For its first series finale, Plebs gives us Christmas in April, telling a story set during one of my favourite Roman festivals, the Saturnalia.
Most Roman-set stories that cover the Saturnalia portray it as the Roman equivalent of Christmas, for the fairly logical reason that it's where some of our Christmas traditions come from, and part of the reason we celebrate Christmas on 25th December. Plebs, however, takes a different approach and assimilates it to the modern Western celebration of New Year's, complete with their own version of Times Square on New Year's Eve and the idea that people kiss at midnight. Having already covered one of the Saturnalia's best known elements - slaves and masters swapping places - in an earlier episode, there's very little of the actual Saturnalia left other than Cynthia's straw animals and the time of year, plus the general party atmosphere, which is pretty accurate.
Part of the reason for this is that the series plays down any religious elements of the festival. There's a nice tension running throughout the episode between poor, superstitious Cynthia's terror at being cursed by a street-corner soothsayer and Grumio's total lack of concern for the gods on the grounds that they don't exist (and it's always nice to see ancient unbelief depicted in popular culture, as popular stories too often assume that everyone in the ancient world believed in every myth and every tradition). Since the writing leans firmly in Grumio's direction, it is perhaps unsurprising that it is current secular celebrations, rather than religious ones, that form the basis of the episode. More importantly, of course, Marcus is driven throughout the story by his desire to get a chance to kiss Cynthia at midnight, leading to a nice final gag which helps prevent this story from feeling too much like Friends in togas.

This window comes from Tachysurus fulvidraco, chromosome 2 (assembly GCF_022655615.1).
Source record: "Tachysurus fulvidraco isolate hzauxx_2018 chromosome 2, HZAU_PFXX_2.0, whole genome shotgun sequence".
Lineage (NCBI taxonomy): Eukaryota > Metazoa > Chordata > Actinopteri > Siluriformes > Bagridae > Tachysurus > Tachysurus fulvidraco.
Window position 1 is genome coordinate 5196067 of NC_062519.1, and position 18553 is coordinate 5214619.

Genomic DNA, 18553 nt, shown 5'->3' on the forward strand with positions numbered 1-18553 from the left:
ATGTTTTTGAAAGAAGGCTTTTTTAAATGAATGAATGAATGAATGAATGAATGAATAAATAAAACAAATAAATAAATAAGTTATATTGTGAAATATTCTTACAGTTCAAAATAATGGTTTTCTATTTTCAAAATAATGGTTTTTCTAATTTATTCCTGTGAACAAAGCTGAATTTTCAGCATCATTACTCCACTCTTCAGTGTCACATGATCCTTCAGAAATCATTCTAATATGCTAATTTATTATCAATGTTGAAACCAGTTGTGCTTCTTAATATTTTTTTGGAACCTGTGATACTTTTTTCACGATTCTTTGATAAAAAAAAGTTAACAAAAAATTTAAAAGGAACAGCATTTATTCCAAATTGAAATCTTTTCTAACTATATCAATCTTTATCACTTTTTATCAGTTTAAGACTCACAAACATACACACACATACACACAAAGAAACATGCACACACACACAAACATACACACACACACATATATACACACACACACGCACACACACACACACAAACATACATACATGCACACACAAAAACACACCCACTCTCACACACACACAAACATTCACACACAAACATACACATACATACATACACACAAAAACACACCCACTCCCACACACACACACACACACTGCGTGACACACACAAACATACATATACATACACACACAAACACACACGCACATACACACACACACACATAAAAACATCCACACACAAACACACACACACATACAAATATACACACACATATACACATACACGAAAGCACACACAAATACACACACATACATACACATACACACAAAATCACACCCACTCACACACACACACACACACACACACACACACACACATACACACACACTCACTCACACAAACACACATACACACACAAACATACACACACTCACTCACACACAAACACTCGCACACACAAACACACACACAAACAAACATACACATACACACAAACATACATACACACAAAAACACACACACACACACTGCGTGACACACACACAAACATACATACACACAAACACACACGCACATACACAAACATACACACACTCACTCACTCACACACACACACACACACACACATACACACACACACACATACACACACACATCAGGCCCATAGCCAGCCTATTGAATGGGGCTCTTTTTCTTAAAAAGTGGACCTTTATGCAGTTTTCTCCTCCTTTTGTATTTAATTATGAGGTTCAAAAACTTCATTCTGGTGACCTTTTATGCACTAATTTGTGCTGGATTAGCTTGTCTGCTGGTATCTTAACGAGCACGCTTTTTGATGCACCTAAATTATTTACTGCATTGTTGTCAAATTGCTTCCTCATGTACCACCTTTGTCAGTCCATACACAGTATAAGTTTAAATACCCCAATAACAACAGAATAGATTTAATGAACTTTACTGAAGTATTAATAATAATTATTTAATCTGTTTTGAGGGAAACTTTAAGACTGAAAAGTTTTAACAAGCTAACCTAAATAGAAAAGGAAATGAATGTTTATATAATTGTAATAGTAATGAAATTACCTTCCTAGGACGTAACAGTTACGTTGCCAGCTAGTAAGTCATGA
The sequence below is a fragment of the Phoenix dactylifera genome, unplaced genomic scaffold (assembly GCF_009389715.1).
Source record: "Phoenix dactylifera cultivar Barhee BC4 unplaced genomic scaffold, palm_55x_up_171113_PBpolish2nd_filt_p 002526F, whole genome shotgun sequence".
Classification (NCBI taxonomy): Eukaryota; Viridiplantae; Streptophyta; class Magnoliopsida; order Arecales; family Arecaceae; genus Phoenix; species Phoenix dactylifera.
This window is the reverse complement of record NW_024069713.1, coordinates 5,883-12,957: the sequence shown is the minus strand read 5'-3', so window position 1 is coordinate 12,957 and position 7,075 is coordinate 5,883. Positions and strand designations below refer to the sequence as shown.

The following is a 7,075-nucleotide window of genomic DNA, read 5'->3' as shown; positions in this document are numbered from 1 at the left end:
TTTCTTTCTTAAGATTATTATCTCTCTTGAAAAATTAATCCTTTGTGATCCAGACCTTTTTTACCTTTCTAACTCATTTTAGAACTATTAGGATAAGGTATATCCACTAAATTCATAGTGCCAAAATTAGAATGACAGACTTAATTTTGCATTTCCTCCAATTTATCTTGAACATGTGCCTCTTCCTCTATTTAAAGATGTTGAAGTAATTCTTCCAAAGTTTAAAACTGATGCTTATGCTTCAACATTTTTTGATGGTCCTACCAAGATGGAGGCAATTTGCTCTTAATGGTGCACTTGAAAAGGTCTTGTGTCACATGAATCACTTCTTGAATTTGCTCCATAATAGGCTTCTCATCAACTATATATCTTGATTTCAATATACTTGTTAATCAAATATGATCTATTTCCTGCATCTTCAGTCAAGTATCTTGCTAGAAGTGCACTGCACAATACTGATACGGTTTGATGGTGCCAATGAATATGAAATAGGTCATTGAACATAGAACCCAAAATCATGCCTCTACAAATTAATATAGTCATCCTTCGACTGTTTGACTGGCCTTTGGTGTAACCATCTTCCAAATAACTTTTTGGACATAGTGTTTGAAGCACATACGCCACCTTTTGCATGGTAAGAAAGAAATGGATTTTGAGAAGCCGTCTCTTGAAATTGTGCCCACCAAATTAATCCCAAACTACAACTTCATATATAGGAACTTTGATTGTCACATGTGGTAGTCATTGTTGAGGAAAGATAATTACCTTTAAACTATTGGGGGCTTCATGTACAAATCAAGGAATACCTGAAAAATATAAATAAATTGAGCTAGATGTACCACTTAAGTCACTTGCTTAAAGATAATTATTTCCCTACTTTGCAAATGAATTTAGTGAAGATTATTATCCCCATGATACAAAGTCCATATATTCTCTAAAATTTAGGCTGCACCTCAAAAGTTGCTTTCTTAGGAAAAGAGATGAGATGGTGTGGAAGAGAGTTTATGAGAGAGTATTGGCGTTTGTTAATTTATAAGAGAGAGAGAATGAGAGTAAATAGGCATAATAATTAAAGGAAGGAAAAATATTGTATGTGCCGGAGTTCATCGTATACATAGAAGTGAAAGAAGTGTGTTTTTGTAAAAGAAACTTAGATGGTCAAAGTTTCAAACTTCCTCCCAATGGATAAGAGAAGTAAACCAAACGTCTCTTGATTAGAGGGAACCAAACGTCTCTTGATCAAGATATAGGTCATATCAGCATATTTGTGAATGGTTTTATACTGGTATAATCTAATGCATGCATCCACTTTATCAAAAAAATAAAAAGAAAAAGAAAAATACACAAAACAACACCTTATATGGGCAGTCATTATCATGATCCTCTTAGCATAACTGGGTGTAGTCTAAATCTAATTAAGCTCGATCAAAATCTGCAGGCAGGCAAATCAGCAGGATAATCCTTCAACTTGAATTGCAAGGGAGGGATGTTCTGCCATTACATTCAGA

Grumio's story in this episode didn't work so well for me. It starts off with him stealing meat from religious sacrifices, which makes no sense at all because apart from a few vital organs, the meat from religious sacrifices in Rome was eaten at a sacrificial banquet. The Greeks and Romans were not stupid and they did not throw away tonnes of perfectly good meat on the gods. The Greeks even had a whole myth to explain why the gods got the bones and not the meat. Then Grumio nearly gets taken off to Cyprus by a cult who want to castrate him (which happened in the secretive mystery cult of Cybele, according to a slightly hysterical poem by Catullus). Which is fine, except that Grumio is a slave, so the cult aren't recruiting him so much as stealing him from Marcus. I know I'm not supposed to complain about historical inaccuracy, but this plotline just left me a bit cold, not to mention it included some rather poor taste jokes as well (though I did like the way the costume department had dressed the cult priests half in Christian monk-like robes and half in Buddhist monk-like robes - inaccurate, but rather fun).
Luckily Marcus and Sylax's plot is more successful and involves them teaming up with Water-Man, which is always nice. Cynthia's plot, though thin, is also fun and allows the episode to open with a lovely homage to Monty Python's Life of Brian as we meet a doom-mongering old crone (and there were a lot of prophecies about the end of the world and, if we believe the poets, a lot of soothsaying old crones around in Rome as well, so that works). Her logic concerning the 'accident' that's going to befall her and her conviction that if Landlord had done his job properly she would have had a worse accident was wonderful. There was some nice snappy dialogue in this episode too - I particularly enjoyed Stylax's optimistic assertion to Marcus that soon, 'You'll get with Cynthia, I'll get with everybody else!' and Landlord's insistence that the reason for the damp in one of the rooms was that it's 'a wet room.'
All in all, a fun end to the series, and fingers crossed ITV will give it a second shot, if only in the hope that poor Marcus can finally catch a break and get at least a hug from Cynthia.
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